First, asset management software, which is used to track every asset.
School districts are using more devices and software applications today than ever before – and managing this can be time-consuming and overwhelming, especially when remote learning is exploding. Between maintaining device fleets, software licenses, managing warranties, submitting claims and coordinating repairs, there is so much to do on top of creating exceptional learning experiences every day.
Asset management software helps IT directors stay accountable and keep track of who has what devices throughout the year. The software stores user details, hardware specs, technology fee payments, return dates and more. Asset management platforms also provide virtual helpdesk capabilities that students and teachers can use to let IT know when their devices fail.
Next, they should have mobile device management software to support every device.
Many years ago, school computer labs consisted primarily of Windows computers. Since then, computer labs have been transformed into hands-on learning environments like Makerspaces. Now, schools operate by wheeling in Chromebooks in carts, transforming a classroom into a computer lab. In classes where creative skills are needed for music, graphic design and video production, Mac computers become an option. To support every need, almost every school district has a mix of Chromebooks, Windows laptops and, in some cases, Macs or iPads.
IT directors use mobile device management solutions (MDM) to remotely manage all the devices in their inventory from one central hub. This is particularly important if school districts are using multiple operating systems.
Using MDM, IT teams can deliver standard security protocols, support patches and new applications remotely to all devices, no matter the operating system. At a time when millions of students are learning from home, this type of functionality is crucial. Mobile device managers can also geo-track devices to locate missing assets. IT directors can configure alerts when devices leave certain areas, which ultimately helps cut down on the number of devices that need to be replaced.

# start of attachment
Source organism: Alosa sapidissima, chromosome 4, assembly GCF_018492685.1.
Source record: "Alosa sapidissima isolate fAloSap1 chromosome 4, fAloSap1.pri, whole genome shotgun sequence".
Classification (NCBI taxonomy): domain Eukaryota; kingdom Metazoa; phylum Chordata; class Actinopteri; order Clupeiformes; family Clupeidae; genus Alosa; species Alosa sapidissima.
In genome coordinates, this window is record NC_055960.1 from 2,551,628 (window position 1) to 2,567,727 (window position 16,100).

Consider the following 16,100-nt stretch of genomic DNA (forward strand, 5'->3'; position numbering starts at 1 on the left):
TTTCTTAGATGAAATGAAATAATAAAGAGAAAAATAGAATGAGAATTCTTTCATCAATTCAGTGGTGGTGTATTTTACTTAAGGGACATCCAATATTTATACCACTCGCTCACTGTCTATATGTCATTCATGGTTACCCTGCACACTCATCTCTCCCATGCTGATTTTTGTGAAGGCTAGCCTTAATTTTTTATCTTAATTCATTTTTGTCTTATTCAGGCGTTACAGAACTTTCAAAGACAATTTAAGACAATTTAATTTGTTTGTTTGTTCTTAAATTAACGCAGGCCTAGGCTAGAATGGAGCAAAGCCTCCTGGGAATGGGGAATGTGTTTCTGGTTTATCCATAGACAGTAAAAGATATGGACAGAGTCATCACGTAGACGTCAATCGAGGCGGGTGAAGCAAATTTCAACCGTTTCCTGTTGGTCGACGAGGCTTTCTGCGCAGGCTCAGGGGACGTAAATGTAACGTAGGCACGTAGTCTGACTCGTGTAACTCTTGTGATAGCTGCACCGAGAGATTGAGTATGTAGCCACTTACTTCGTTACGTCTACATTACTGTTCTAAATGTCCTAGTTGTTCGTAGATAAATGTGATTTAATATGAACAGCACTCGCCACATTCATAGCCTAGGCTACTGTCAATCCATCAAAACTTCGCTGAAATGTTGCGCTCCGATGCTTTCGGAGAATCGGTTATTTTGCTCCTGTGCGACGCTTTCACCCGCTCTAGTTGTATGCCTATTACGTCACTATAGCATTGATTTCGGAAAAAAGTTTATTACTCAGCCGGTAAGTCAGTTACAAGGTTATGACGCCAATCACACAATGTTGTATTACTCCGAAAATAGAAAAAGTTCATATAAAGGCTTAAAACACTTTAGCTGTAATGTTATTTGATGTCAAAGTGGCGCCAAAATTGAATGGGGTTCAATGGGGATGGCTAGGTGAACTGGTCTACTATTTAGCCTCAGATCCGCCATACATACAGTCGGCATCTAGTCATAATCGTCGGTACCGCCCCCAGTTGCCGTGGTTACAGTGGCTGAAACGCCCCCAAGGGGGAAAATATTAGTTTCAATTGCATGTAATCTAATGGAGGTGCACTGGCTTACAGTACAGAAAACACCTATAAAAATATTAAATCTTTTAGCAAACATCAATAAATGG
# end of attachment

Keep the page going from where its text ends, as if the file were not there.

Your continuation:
Data analytics tools should also be used to save money.
Understanding which technology is most effective at improving student outcomes and what types of software are being used by staff and students is extremely beneficial in helping administrators budget for their schools. Picture this. A school has 10,000 licenses for a piece of software, but only 2,000 of those licenses are being used. IT directors can use this as an opportunity to save money by reducing the number of active licenses. With purpose-built software solutions, IT teams can quickly scan all devices in their districts and identify every website, application and software in use. They can then cross-reference this information with licensing data to see where they waste precious budget on tools that teachers and students aren't using.
Perhaps more importantly, IT staff can drill down to the individual student level to see where learners invest their time and connect that information to performance data. Then, administrators can make inferences about what appears to be working well for remote learning and scale those specific solutions to improve student outcomes across the board.
Finally, filtering solutions should be used to keep students safe.
IT directors are accountable for what students can access on the web, both at school and home. Aside from protecting students from inappropriate material, filtering solutions can alert administrators or staff when students conduct concerning online searches. For instance, your platform could send a notification whenever students look up content on bullying or suicidal ideation. Of course, this is incredibly important and a worthwhile investment for the safety of your students.